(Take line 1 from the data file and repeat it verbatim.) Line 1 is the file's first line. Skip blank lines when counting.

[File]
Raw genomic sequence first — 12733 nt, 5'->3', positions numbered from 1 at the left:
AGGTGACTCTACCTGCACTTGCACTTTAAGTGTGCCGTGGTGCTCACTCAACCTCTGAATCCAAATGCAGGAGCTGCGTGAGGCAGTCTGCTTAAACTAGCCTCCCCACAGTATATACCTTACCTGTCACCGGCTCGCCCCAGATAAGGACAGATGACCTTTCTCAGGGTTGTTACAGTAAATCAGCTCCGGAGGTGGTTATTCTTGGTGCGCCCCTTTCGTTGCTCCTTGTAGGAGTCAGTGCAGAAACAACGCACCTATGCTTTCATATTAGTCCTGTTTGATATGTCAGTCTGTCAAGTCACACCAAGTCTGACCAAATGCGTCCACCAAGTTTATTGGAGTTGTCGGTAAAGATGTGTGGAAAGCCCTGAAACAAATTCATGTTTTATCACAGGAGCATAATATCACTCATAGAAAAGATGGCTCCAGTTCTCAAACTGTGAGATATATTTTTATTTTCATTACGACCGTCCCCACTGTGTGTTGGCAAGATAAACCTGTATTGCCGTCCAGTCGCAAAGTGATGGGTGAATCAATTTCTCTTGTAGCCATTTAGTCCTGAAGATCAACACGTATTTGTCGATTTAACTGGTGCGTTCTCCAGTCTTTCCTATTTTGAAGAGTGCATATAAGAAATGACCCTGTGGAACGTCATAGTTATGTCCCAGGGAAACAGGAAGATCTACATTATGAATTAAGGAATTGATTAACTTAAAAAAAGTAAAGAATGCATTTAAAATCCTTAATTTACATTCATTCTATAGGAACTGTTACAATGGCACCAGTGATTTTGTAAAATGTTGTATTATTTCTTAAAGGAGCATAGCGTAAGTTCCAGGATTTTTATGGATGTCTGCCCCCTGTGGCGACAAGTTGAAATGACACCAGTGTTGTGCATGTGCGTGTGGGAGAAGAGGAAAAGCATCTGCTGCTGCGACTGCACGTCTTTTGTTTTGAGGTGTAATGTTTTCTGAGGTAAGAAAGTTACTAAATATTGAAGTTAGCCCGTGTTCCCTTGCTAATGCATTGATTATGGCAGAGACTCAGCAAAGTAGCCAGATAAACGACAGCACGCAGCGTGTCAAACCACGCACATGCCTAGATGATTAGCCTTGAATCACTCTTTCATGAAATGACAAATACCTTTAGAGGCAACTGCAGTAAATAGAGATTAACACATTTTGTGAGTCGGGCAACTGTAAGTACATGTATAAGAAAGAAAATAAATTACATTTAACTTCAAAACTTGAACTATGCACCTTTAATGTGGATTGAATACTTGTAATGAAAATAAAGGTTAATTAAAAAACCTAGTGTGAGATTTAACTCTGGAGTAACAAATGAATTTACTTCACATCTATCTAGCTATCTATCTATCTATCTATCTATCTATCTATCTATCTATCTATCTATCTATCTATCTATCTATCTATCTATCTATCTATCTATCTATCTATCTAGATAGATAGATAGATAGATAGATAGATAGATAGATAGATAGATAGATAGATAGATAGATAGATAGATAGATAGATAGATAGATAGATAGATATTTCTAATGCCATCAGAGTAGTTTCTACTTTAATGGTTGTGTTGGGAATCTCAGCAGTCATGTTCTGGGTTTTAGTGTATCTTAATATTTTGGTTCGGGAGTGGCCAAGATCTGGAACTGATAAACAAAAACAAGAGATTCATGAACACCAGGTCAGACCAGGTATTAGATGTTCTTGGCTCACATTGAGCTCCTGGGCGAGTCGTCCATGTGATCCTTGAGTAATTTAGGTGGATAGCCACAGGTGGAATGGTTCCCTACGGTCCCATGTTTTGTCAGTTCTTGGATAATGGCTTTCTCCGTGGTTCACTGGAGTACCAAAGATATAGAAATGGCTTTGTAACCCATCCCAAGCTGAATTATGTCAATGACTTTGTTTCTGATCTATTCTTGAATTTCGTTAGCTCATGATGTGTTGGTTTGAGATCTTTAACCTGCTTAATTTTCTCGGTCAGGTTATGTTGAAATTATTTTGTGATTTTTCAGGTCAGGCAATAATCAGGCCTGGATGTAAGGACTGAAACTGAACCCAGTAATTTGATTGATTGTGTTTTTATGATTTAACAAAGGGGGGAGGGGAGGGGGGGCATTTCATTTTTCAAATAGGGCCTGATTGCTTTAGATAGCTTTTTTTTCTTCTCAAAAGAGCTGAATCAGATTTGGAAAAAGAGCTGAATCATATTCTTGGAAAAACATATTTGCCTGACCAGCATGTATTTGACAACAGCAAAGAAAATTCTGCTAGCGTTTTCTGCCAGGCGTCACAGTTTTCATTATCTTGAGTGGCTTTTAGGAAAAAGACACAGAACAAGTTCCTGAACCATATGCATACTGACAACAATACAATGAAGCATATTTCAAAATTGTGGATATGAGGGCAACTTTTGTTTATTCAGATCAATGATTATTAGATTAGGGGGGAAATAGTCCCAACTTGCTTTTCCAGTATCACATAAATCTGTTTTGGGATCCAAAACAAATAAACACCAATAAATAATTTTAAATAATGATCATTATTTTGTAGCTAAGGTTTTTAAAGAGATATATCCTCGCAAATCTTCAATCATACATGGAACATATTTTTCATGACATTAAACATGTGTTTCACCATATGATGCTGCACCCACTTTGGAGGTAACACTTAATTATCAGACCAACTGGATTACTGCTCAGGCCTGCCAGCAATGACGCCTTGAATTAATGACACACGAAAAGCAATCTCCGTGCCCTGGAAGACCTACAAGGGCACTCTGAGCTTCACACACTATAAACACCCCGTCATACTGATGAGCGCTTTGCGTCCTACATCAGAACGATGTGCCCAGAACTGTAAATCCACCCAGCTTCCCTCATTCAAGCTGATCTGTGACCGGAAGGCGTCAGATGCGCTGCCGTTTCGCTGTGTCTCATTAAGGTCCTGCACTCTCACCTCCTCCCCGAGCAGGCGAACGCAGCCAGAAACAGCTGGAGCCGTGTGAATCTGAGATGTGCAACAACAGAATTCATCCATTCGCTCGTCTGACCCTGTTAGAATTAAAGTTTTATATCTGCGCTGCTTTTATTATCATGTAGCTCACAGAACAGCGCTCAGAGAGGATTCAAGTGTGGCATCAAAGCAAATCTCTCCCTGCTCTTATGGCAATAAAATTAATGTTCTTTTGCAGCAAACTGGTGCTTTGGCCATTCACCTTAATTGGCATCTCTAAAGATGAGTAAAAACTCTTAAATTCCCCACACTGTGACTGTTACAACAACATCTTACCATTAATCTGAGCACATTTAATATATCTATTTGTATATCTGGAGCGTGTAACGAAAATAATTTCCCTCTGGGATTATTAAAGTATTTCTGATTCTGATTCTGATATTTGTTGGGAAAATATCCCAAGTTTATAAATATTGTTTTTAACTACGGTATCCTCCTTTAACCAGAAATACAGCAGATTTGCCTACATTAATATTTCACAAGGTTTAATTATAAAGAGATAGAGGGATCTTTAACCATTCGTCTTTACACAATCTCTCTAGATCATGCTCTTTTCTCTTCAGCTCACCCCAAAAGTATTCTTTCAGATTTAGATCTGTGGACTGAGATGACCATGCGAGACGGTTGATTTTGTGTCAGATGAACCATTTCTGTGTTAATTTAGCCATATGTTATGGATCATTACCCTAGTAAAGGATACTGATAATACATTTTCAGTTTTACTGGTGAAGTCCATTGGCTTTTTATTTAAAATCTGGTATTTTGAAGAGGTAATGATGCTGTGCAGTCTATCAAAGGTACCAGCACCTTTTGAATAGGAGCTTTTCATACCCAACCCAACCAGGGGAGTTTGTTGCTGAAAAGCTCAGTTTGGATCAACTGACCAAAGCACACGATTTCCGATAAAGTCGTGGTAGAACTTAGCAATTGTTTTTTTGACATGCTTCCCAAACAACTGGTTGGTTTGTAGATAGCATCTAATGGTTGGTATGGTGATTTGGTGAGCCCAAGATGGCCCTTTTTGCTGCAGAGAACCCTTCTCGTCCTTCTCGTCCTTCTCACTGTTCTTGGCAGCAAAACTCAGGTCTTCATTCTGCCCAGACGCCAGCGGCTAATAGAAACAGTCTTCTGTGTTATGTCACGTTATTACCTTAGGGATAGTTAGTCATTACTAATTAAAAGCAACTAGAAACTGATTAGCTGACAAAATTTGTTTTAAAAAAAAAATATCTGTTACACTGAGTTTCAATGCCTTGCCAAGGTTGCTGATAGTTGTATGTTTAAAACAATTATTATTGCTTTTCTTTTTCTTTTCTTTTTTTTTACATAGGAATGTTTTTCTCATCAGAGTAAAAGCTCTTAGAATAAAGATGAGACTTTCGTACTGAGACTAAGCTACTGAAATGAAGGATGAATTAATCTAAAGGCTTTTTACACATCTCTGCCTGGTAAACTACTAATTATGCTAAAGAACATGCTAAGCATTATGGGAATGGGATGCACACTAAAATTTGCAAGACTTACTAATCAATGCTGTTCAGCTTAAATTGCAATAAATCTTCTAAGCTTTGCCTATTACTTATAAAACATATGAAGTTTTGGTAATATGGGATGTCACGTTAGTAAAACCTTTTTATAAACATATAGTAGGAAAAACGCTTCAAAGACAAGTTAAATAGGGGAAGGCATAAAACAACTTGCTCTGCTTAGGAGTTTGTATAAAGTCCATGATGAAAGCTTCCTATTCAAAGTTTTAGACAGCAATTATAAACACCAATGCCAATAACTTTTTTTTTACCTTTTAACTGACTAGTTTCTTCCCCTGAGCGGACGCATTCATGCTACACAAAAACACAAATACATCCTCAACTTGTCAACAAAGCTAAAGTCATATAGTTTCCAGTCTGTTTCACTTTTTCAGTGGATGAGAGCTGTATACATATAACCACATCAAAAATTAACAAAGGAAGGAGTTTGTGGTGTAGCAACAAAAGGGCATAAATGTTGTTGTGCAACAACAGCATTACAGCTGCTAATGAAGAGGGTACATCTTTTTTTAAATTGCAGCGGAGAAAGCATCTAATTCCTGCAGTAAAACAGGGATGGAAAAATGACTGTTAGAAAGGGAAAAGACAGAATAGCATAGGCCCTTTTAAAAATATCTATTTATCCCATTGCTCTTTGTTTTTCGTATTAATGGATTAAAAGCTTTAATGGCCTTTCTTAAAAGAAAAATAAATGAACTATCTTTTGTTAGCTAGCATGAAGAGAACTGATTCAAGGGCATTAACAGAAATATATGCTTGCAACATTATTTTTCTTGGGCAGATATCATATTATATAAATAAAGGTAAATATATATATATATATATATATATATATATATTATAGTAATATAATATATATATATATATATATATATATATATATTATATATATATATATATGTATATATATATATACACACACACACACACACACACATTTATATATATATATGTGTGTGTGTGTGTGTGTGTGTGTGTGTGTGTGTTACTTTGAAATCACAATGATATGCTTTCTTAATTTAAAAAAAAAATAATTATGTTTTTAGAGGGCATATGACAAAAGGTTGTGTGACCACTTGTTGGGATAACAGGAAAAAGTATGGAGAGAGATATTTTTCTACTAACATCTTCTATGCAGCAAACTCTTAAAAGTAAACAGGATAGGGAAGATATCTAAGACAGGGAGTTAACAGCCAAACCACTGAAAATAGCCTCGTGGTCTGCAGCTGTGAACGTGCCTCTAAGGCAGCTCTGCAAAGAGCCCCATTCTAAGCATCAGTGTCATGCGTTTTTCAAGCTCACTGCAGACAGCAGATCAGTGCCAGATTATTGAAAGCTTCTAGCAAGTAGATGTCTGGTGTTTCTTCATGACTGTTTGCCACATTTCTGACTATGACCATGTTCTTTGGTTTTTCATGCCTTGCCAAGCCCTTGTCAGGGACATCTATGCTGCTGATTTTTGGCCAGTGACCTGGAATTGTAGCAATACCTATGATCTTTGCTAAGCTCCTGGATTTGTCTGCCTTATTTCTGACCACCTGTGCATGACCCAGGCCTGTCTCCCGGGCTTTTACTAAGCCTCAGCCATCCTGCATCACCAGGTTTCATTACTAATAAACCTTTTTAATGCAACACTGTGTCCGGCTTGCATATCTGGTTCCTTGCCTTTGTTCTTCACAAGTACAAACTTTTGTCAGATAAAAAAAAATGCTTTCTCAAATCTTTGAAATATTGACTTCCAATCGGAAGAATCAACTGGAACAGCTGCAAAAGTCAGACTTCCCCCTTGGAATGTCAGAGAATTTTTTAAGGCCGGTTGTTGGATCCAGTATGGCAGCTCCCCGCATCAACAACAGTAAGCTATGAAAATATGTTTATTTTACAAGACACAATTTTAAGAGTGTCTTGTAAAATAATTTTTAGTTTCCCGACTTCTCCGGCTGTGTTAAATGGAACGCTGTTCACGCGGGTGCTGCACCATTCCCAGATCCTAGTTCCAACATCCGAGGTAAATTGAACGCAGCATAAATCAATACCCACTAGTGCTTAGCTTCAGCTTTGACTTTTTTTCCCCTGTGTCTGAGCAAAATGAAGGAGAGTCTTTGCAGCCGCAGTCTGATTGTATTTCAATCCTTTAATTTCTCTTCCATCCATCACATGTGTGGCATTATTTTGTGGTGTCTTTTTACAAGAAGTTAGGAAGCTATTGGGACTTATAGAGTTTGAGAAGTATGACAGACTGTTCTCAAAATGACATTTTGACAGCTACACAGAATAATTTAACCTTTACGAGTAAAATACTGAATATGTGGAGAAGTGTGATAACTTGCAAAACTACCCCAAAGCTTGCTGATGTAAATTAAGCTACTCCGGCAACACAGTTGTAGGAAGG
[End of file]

Raw genomic sequence first — 12733 nt, 5'->3', positions numbered from 1 at the left: